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Arch Pathol Lab Med. 2017 May;141(5):690-695. doi: 10.5858/arpa.2016-0369-OA. Epub 2016 Oct 20.

Facebook Discussion Groups Provide a Robust Worldwide Platform for Free Pathology Education.

Author information

1
From the Department of Pathology, University of Rochester Medical Center, Rochester, New York (Dr Gonzalez); the Department of Pathology, King Faisal Specialist Hospital and Research Center, Riyadh, Saudi Arabia (Dr Amer); the Department of Pathology, Laboratoire d'Anatomie et de Cytologie Pathologique, Djerba, Tunisia (Dr Ben Yahia); the Department of Pathology, AC Camargo Cancer Center, São Paulo, Brazil (Dr Costa); the Department of Pathology, Niche Theranostics, New Delhi, India (Dr Noatay); the Department of Pathology, California Hospital Medical Center, Los Angeles (Dr Qiao); the Department of Pathology, West Virginia University, Morgantown (Dr Rosado); the Department of Pathology, Winthrop University Hospital, Mineola, New York (Dr Rosen); the Department of Pathology, University of São Paulo, São Paulo, Brazil (Dr Sedassari); the Department of Pathology, Weill Cornell Medicine, New York, New York, (Dr Yantiss); and the Department of Pathology, University of Arkansas for Medical Sciences, Little Rock (Dr Gardner).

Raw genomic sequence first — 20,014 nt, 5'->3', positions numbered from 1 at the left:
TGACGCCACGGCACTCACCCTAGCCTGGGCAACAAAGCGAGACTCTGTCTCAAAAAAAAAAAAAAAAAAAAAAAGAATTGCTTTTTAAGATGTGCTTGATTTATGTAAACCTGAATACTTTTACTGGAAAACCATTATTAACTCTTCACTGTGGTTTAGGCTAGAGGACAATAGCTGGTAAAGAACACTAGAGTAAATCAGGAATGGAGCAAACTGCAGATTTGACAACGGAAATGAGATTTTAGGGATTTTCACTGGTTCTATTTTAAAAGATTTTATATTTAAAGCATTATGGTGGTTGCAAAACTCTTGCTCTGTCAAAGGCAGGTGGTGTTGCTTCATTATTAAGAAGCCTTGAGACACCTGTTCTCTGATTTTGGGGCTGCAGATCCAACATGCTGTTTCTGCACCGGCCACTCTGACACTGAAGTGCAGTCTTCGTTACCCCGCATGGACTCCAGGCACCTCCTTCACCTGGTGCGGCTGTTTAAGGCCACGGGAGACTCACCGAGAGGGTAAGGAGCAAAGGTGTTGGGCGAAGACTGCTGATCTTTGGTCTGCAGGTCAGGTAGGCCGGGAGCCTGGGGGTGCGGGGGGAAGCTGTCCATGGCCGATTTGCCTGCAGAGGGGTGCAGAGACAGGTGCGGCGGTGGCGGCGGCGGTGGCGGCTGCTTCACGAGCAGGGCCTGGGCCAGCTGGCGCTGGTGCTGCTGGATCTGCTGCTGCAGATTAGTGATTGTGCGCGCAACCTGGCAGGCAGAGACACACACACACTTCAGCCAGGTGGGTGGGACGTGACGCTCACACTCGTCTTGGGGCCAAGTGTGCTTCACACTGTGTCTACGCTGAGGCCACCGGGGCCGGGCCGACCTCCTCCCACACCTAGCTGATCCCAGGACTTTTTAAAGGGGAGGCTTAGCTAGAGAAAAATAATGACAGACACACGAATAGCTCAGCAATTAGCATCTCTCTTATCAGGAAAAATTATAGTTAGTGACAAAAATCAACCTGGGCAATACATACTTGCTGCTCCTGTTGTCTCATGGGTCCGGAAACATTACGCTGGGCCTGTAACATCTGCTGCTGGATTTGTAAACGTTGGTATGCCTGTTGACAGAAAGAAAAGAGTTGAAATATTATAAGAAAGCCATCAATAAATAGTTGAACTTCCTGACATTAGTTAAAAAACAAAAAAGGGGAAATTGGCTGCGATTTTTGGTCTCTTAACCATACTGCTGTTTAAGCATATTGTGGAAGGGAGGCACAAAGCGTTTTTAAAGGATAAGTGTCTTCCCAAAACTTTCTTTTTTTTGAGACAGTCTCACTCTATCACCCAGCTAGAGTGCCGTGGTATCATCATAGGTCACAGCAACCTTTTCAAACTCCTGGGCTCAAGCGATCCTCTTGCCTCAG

Abstract

CONTEXT:

- Facebook (Menlo Park, California) is one of many online sites that provide potential educational tools for pathologists. We have each founded Facebook groups dedicated to anatomic pathology, in which members can share cases, ask questions, and contribute to discussions.

OBJECTIVES:

- To report our experiences in founding and maintaining these Facebook groups and to characterize the contributed content.

DESIGN:

- We circulated a survey among the group founders, then compiled and analyzed the responses.

RESULTS:

- The groups varied in membership and in the quality of member contribution. Most posts were of pathology cases, although other topics (such as research articles) were also shared. All groups remained active and received posts from users all over the world, although all groups had many noncontributing members and received unwanted messages (which were screened and removed). Most founders were glad they had founded the groups because they provided an opportunity to both teach and learn.

CONCLUSIONS:

- Each analyzed Facebook group had a different character, and some downsides exist, but the groups all provided a no-cost way for pathologists and others across the world to interact online with many colleagues.

PMID:
27763789
DOI:
10.5858/arpa.2016-0369-OA
[Indexed for MEDLINE]

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